Art Vs Commerce: Dawn of the Blockbuster (1970s)

My Personal Ranking

Been nearly 20 years since something cracked the Top Five, and not only has that happened, the Top Two became a game of inches. So let’s see the rankings, five decades in. Now with years, so we can start to see which decade brought the most to Oscar history.

  1. Casablanca (1943)
  2. The Godfather (1972)
  3. It Happened One Night (1934)
  4. The Godfather Part II (1974)
  5. All Quiet on the Western Front (1930)
  6. Gentleman’s Agreement (1947)
  7. On The Waterfront (1954)
  8. All About Eve (1950)
  9. The Bridge on the River Kwai (1957)
  10. The Apartment (1960)
  11. In The Heat of the Night (1967)
  12. The Sting (1973)
  13. Rocky (1976)
  14. Lawrence of Arabia (1962)
  15. Midnight Cowboy (1969)
  16. One Flew Over the Cuckoo’s Nest (1975)
  17. Cimarron (1931)
  18. The French Connection (1971)
  19. Kramer Vs. Kramer (1979)
  20. Annie Hall (1977)
  21. Gone With the Wind (1939)
  22. Going My Way (1945)
  23. Rebecca (1940)
  24. Wings (1928)
  25. Mutiny on the Bounty (1935)
  26. West Side Story (1961)
  27. The Sound of Music (1965)
  28. Hamlet (1948)
  29. My Fair Lady (1964)
  30. Patton (1970)
  31. Marty (1955)
  32. You Can’t Take It With You (1938)
  33. The Grand Hotel (1932)
  34. An American in Paris (1951)
  35. Gigi (1958)
  36. The Best Years of Our Lives (1946)
  37. The Life of Emile Zola (1937)
  38. Around The World in 80 Days (1956)
  39. The Deer Hunter (1978)
  40. Oliver! (1968)
  41. A Man For All Seasons (1966)
  42. Tom Jones (1963)
  43. Ben-Hur (1959)
  44. The Greatest Show on Earth (1952)
  45. Mrs. Miniver (1942)
  46. How Green Was My Valley (1941)
  47. All the King’s Men (1949)
  48. From Here To Eternity (1953)
  49. The Lost Weekend (1945)
  50. The Great Ziegfeld (1936)
  51. The Broadway Melody (1929)
  52. Cavalcade (1933)

The Top 20 is 40% 70s movies, at least twice as many as any other decade, and there has been a significant improvement in blockbusters since Hawaii or the bible epics of the 50s and early 60s. So I’d call New Hollywood a raging success. Sorry, Quentin Tarantino, movies as whole seem to have gotten better after the 60s.

Parting Thoughts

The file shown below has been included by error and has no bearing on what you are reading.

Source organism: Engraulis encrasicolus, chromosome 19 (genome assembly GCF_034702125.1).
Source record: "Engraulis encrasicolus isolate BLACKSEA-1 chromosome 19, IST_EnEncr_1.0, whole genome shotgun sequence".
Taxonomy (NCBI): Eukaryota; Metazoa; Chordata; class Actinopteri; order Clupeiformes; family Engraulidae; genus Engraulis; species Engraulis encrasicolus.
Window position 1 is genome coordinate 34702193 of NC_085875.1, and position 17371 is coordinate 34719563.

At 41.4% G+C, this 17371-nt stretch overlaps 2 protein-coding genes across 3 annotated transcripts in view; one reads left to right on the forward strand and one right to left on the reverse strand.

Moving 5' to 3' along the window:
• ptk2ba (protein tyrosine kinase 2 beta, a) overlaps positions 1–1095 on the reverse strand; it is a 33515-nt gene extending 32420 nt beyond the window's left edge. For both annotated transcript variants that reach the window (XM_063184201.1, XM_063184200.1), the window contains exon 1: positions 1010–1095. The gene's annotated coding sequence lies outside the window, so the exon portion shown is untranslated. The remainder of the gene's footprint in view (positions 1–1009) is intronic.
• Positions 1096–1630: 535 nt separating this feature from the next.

The Blockbuster had arrived, and there was no going back. But you know who I feel bad for? Not the Oscars, on the beginning of their slow slide out of relevance, they did that to themselves. Not critics who wish the blockbuster genie could go back in the bottle, those joyless pedants can leave me to love my superheroes. No, I feel bad for Irwin Allen. The Master of Disaster.

He jumped into the disaster genre and gave it its biggest successes, The Poseidon Adventure and The Towering Inferno. People compared him to DeMille or P.T. Barnum. Inferno got him a Best Picture nomination. He was on top of the world… and then one year later Spielberg pits three men in a small boat against a pissed-off shark and the disaster genre collapses. Even Smokey and the Bandit made Towering Inferno look like small potatoes. Saturday Night Fever nearly doubled Towering Inferno’s gross and it came in fourth that year. I said, after Ben-Hur, that genres don’t end after their biggest success, but 70s disaster movies may as well have once Spielberg and Lucas showed up. The biggest year for disaster movies was also their last hurrah.

But it means we have some great stuff coming in the 80s, so fine. Great stuff. And also Chariots of Fire.

See you then.

Author: danny_g

Danny G, your humble host and blogger, has been working in community theatre since 1996, travelling the globe on and off since 1980, and caring more about nerd stuff than he should since before he can remember. And now he shares all of that with you.

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